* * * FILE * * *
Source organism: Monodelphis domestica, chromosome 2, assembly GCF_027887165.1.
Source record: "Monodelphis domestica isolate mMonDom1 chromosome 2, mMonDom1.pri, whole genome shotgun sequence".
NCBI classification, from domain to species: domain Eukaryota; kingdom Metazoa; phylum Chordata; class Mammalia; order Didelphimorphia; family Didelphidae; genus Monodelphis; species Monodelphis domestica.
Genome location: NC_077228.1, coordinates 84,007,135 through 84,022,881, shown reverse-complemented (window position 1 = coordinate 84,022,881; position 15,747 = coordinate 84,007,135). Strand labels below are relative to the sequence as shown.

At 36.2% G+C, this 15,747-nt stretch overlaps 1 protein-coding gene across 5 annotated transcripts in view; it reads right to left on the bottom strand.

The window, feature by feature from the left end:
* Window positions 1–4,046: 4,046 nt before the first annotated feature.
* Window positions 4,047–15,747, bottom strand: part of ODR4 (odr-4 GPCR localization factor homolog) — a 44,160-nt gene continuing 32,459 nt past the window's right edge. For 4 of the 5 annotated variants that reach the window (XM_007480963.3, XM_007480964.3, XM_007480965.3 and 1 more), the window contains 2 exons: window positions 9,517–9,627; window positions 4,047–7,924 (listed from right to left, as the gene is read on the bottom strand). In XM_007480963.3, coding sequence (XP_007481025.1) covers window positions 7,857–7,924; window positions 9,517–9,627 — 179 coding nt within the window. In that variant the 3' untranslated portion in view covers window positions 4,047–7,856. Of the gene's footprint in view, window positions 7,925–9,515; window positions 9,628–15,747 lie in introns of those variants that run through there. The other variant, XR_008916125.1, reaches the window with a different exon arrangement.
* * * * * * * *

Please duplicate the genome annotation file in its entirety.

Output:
Source organism: Monodelphis domestica, chromosome 2, assembly GCF_027887165.1.
Source record: "Monodelphis domestica isolate mMonDom1 chromosome 2, mMonDom1.pri, whole genome shotgun sequence".
NCBI classification, from domain to species: domain Eukaryota; kingdom Metazoa; phylum Chordata; class Mammalia; order Didelphimorphia; family Didelphidae; genus Monodelphis; species Monodelphis domestica.
Genome location: NC_077228.1, coordinates 84,007,135 through 84,022,881, shown reverse-complemented (window position 1 = coordinate 84,022,881; position 15,747 = coordinate 84,007,135). Strand labels below are relative to the sequence as shown.

At 36.2% G+C, this 15,747-nt stretch overlaps 1 protein-coding gene across 5 annotated transcripts in view; it reads right to left on the bottom strand.

The window, feature by feature from the left end:
* Window positions 1–4,046: 4,046 nt before the first annotated feature.
* Window positions 4,047–15,747, bottom strand: part of ODR4 (odr-4 GPCR localization factor homolog) — a 44,160-nt gene continuing 32,459 nt past the window's right edge. For 4 of the 5 annotated variants that reach the window (XM_007480963.3, XM_007480964.3, XM_007480965.3 and 1 more), the window contains 2 exons: window positions 9,517–9,627; window positions 4,047–7,924 (listed from right to left, as the gene is read on the bottom strand). In XM_007480963.3, coding sequence (XP_007481025.1) covers window positions 7,857–7,924; window positions 9,517–9,627 — 179 coding nt within the window. In that variant the 3' untranslated portion in view covers window positions 4,047–7,856. Of the gene's footprint in view, window positions 7,925–9,515; window positions 9,628–15,747 lie in introns of those variants that run through there. The other variant, XR_008916125.1, reaches the window with a different exon arrangement.